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Dale Porter, USA
Thanks for this blog. I am a born again Christian but to tell the truth I do not like pain or suffering. I want the bed of ease. I am a new ministry leader (3 different ministries) and many times I just want to "throw in the towel". I deal with "attitudes/spirits" that are ungodly. But I read an excerpt dealing with growing strong in Christ. How can we grow if we don't have "growing pains"? The pains are part of learning and stretching our christian muscles. I want to see others grow and if I leave (disappear to do other things) I will not obtain the gift God has for me when the suffering is over. Even if there is not a gift, the love of Christ has been bestowed upon another human being. Thanks so much for just putting words to what the Body of Christ needed to hear.
Fred Wachtman, USA
How much this message is needed today. We must be on the verge of last day troubles. Few Christians are prepared for the suffering waiting us. We need to consider the last beatitude carefully and with sincere consecration. My own pastor is still preaching the prosperity gospel when he should be preparing us for trouble ahead. At my suggestion he has just now begun after a personal failure when persecuted for righeousness at which he got angry. Jesus said to rejoice at such persecution. May we learn to sincerely pray for our persecutors. God help us.
Richard Brown, United States, Haiti
How can I shout AMEN loudly enough for all to hear?! A theology of suffering is so missing in our churches in America that I was asked after the Haiti earthquake, Why don't you wait until everything is cleaned up before you return? I could not believe my ears. As our brother from Nigeria says, we are misunderstood and sometimes even looked down upon for not making riches our priority over ministry to the needy and Kingdom building. Everytime I have opportunity to teach and preach I bring up this matter of "groaning" during the birthing of righteousness as Paul writes in Romans 8. Thank you for your courage in ministry Ajith and for your accurate teaching on discipleship.
hanna collison, australia
I'd love to send Libby a note of encouragement and want to thank her and her family that she obeyed God and experienced His staying power in a country where very few would stay to help. Libby you encouraged me. I know that your own suffering now with the death of your husband is just an extension of what you have suffered fo years with your Afghani friends and that God will use that too for his glory. May God be your very steadfast companion and may the Holy Spirit comfort you and all who are so deeply touched at this time, I love you, my Christian sister, so far away, in Christ Hanna Collison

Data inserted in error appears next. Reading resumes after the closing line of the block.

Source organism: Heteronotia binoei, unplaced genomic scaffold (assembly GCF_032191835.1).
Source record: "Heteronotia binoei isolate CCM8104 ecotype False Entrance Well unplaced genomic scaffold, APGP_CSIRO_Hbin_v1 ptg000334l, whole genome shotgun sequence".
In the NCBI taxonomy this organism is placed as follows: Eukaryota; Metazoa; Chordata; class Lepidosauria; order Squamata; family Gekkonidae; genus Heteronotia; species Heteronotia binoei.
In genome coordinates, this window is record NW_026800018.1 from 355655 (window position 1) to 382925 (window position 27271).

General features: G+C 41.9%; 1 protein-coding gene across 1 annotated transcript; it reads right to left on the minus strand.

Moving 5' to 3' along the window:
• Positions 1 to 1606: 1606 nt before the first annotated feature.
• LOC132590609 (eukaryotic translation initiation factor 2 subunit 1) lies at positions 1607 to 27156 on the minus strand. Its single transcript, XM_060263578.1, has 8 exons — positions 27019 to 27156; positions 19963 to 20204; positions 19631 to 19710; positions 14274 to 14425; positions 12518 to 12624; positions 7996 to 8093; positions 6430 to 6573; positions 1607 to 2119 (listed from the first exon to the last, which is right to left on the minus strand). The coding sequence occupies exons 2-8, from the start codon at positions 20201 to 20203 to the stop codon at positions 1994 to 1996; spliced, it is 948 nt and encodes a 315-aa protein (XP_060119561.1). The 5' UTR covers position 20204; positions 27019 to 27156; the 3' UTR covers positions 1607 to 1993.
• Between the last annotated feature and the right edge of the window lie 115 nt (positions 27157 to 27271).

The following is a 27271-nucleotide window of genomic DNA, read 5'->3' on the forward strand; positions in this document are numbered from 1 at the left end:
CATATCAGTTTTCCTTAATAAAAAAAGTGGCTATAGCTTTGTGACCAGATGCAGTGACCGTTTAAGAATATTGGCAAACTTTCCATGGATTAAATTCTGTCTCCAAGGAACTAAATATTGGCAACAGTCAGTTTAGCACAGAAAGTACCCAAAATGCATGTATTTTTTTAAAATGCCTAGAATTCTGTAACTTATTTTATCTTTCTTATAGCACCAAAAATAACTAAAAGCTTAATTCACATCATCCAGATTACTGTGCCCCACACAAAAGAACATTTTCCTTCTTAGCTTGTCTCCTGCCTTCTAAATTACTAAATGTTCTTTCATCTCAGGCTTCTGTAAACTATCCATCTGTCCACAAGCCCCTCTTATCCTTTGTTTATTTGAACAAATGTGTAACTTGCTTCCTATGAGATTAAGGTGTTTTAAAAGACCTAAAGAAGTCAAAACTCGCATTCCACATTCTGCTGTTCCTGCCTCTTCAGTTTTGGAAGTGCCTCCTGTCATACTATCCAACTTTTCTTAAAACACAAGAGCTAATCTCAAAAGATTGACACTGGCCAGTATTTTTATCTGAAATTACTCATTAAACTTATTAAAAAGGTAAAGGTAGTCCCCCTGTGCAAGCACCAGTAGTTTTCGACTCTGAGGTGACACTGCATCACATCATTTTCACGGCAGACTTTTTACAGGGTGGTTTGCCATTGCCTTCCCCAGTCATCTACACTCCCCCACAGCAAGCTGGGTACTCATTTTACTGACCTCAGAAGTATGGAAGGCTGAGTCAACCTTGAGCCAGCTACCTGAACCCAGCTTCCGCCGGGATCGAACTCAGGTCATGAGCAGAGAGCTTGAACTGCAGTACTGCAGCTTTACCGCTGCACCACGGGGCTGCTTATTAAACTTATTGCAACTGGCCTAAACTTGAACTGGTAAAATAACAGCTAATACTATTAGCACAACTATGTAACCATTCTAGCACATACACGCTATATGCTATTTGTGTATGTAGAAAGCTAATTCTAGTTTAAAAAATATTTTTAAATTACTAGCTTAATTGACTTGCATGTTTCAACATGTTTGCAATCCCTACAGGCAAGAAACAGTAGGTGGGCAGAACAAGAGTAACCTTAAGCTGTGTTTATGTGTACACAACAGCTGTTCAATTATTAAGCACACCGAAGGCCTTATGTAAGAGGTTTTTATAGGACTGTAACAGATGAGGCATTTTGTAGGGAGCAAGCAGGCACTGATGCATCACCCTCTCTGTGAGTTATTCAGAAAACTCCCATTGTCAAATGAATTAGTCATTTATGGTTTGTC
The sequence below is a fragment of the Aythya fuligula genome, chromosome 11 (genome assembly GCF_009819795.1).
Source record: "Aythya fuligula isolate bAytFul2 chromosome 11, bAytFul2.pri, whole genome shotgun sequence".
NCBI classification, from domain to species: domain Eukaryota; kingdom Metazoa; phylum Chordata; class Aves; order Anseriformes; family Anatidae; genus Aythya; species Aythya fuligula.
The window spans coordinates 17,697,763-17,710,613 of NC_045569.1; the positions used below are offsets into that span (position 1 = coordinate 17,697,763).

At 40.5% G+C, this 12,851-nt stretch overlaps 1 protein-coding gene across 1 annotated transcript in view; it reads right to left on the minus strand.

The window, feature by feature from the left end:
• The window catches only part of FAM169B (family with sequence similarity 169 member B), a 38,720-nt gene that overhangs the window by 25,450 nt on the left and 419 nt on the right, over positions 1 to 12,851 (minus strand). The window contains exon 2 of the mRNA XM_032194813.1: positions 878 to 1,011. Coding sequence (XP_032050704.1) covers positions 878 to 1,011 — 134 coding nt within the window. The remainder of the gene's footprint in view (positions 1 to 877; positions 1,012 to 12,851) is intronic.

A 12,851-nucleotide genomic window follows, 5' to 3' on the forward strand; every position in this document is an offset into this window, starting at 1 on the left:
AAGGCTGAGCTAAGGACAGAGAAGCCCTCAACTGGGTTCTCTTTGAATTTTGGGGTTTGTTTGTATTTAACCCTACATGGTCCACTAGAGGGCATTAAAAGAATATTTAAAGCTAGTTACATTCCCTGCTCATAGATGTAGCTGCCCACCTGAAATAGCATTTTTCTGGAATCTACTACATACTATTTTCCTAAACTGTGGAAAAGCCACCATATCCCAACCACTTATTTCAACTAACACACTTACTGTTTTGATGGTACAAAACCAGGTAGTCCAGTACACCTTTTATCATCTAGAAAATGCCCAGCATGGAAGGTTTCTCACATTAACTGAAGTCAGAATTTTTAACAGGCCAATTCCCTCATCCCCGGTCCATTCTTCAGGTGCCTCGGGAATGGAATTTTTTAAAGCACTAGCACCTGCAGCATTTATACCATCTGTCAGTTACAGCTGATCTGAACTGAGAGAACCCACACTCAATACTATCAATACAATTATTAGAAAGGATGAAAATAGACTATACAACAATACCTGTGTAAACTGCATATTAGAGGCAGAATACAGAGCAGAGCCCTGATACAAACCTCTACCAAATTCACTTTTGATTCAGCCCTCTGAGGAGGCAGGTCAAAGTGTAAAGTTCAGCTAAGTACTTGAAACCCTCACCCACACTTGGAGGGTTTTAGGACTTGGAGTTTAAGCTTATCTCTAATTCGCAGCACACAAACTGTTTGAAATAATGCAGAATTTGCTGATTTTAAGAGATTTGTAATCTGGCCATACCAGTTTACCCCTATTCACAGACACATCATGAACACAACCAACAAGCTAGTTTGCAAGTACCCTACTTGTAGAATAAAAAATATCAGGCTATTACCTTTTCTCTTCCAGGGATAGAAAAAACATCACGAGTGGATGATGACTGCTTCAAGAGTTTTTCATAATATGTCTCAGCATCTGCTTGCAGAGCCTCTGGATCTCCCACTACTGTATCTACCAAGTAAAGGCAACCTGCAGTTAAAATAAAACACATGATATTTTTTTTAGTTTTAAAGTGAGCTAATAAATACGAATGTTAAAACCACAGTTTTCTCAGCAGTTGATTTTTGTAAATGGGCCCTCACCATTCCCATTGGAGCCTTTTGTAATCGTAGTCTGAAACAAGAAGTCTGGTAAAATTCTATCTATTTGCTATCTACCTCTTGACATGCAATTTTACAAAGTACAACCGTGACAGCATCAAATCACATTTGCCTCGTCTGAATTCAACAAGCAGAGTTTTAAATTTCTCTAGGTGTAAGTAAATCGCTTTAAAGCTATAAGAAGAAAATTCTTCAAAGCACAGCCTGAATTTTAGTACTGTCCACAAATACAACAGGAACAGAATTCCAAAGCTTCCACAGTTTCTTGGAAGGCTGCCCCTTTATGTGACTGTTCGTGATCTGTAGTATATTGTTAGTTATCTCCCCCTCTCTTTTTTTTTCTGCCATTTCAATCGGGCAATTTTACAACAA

When I read the article, I cried in my spirit. But at that same time, I could see how Jesus encouraged you to face such sufferings for bringing some one to christ. Though you undergo painful situations, the hand of Jesus is with you always. Immanauel..
Ephrem Hagos, Ethiopia
It is apparent that there is still little or no Christian curiosity whatsoever in the cross, as the "tree of life" or the divine means of perfect and transfigurative death of Christ's self-revelation in his divine identity and authority (Matt. 16: 13-18-28: 26: 63-64; 27: 50-56) once well known in apostolic times (Acts 1; 2; Rom. 6; 1 Cor. 1: 18-31; ... Rev. 5).
Gloria Marsolais, Canada
Libby, your words have become my prayer for you and your family and friends and those of the other martys as my heart aches for you. "May the fruitful door of opportunity to embrace suffering in service ...and embrace those who are suffering, remain open for the sake of your kingdom." and Father forgive us who know nothing of this level of commitment and cost for our petty complaints when things do not go easy or how we would like them and open our eyes and hearts to real service, real love. God's peace and comfort.
Ananda Kumar, USA
Ajith's point is consistent with the words of Jesus in John 15:2b, which says "every branch that does bear fruit He prunes, that it may bear more fruit." Rev. Tim Keller in one of his sermons says that there exist within Christians residual enmity with God. Suffering is God's way of often exposing and removing the vestiges of our enmity with God so that we become cleaner vessels appreciating His love, grace and forgiveness in a new way!
Glyn Carpenter, New Zealand
Ajith's words are filled with wisdom, grace, and truth. I know this wrong attitude to suffering which he describes exists in my country, not least because I wrestle with it myself.
When the stress of work impacts health, when there are no visible results, when there are offers to do something different which offers the prospect of more immediate results, - how long should we keep going?
The obvious answer is "until God says to change". But this must be based on a clear revelation and relationship with God, otherwise we delude ourselves and baptize our "man-made" decisions with "God-talk". Meditating deeply on the life of Christ and those who followed him, is a vital part of knowing God's will.
Samuel Escobar, Spain
It has been a rich and edifying experience to read Ajith's paper and the responses from three different parts of the world. I have the privilege of knowing all of the authors except Mrs. Little, and this has added a note of authenticity to what they have written. May the Lord in a special way comfort and provide strength to Mrs. Little. Thank you brothers and sisters!
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